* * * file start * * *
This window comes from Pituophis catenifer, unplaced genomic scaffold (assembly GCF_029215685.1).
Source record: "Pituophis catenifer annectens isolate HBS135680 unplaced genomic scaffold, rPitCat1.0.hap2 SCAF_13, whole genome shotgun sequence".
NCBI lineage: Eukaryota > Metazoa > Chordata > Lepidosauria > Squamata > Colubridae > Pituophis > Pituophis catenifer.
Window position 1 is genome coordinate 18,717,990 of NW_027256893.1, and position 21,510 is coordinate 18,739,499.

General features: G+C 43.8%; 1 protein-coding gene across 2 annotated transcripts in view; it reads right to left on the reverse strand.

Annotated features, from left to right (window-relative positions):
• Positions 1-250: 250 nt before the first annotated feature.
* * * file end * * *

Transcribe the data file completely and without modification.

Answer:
This window comes from Pituophis catenifer, unplaced genomic scaffold (assembly GCF_029215685.1).
Source record: "Pituophis catenifer annectens isolate HBS135680 unplaced genomic scaffold, rPitCat1.0.hap2 SCAF_13, whole genome shotgun sequence".
NCBI lineage: Eukaryota > Metazoa > Chordata > Lepidosauria > Squamata > Colubridae > Pituophis > Pituophis catenifer.
Window position 1 is genome coordinate 18,717,990 of NW_027256893.1, and position 21,510 is coordinate 18,739,499.

General features: G+C 43.8%; 1 protein-coding gene across 2 annotated transcripts in view; it reads right to left on the reverse strand.

Annotated features, from left to right (window-relative positions):
• Positions 1-250: 250 nt before the first annotated feature.